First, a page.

Hold onto old traditions but make new ones

By Abbey Serena and By Abbey Serena

No matter which race, gender, or age you are, you probably have traditions that come about only around this time of year.

All throughout my childhood, my immediate family would get up early on Thanksgiving Day, watch the Macy’s Day Parade, and eat dinner at my grandparents’ home. On Christmas Eve, we go to the Fantasy of Lights, and the following morning, we have a Christmas present treasure hunt and watch Christmas Story. On repeat. All day long.

But some of you might not even celebrate the same holidays that I do. No matter what it is that you observe, though, you likely have something that you do every single year. Or maybe your tradition is to not have any traditions. Maybe you switch it up every year, going to see different light shows, or caroling in a plethora of neighborhoods.

Recently, my traditions started to change. This will be the first Christmas that my brother won’t be home, as he’s a Marine who is across the ocean right now. I got a job this past summer and worked through most of the day of Thanksgiving, and will likely do the same for Christmas. While my family tried to work around this and act as normal as possible, I could tell that something was missing, which is why this article is being written.

While I enjoyed all of our traditions during the past years, I realized that these could be completely different, or I couldn’t have them at all. I became aware of how important these are to me, and how they shaped the person that I am. It seems like such a small thing, these few traditions that occur only a couple times a year. But I’ve never been without them, and I’d hate to think that I ever would be.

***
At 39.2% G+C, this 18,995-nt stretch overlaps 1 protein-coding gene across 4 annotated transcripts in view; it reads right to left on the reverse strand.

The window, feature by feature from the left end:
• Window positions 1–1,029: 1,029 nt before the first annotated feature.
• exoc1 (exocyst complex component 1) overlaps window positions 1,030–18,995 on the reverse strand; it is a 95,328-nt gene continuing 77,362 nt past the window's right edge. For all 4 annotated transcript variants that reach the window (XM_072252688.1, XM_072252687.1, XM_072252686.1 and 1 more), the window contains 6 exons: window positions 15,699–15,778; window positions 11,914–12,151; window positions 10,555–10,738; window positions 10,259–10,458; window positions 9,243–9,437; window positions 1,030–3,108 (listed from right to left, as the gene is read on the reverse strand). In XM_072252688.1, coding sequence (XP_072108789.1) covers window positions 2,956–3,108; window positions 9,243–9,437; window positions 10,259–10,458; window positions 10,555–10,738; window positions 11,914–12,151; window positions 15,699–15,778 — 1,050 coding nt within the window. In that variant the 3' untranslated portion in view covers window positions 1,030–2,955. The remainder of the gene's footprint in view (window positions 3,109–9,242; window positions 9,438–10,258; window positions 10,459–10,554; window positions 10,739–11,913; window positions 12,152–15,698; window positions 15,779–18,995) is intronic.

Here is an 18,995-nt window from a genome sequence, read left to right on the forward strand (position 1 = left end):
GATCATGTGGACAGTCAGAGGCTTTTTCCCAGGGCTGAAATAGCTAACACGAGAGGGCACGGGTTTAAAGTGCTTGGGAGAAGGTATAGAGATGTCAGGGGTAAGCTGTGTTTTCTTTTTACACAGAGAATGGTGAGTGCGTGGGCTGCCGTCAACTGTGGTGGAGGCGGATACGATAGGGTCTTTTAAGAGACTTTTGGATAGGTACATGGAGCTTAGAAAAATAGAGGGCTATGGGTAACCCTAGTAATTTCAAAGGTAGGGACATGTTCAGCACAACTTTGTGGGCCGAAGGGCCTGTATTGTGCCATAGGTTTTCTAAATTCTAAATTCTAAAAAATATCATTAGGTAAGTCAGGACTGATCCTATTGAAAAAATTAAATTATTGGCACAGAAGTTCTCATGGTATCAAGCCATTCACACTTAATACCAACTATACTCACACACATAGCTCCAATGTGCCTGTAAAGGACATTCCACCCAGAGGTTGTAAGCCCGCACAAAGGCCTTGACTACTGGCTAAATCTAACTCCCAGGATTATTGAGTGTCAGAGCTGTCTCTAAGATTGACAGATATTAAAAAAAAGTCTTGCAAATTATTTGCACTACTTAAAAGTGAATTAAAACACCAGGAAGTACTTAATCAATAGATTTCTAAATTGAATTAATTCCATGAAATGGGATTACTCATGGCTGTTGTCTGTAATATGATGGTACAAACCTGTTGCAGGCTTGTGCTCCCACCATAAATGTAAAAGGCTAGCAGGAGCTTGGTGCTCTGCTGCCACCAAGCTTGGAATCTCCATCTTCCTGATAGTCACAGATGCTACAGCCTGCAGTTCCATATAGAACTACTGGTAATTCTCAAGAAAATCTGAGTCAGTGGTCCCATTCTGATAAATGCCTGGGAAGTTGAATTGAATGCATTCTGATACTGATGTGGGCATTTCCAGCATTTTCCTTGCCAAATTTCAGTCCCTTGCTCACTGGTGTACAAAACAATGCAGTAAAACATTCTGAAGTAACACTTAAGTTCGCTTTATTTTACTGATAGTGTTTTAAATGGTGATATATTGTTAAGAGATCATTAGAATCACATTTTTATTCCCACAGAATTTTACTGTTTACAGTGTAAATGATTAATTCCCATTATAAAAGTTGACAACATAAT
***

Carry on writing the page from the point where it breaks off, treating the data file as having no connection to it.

Whether you practice Christianity, Judaism, atheism, or something else entirely, or if you celebrate these national holidays or have your own, I want to encourage you to find a group of people—no matter if it’s family, friends, or strangers—who you can gather with. You don’t have to have a lot of food on the table, or presents to give each other. And you don’t have to speak to each other for the rest of the year. But for a couple of days out of the year, bring a group of people together and spend the time bonding with them.

These couple of months can bring out a lot of stress, between spending on presents or food, having in-laws over, or watching pesky cats knock over decorations. My family has been through all of these things. But seeing it all come together on whichever holiday you celebrate is rewarding, as you watch people smile and enjoy everything that you’ve done. I advise others to do this more often, as I will try to do as well.

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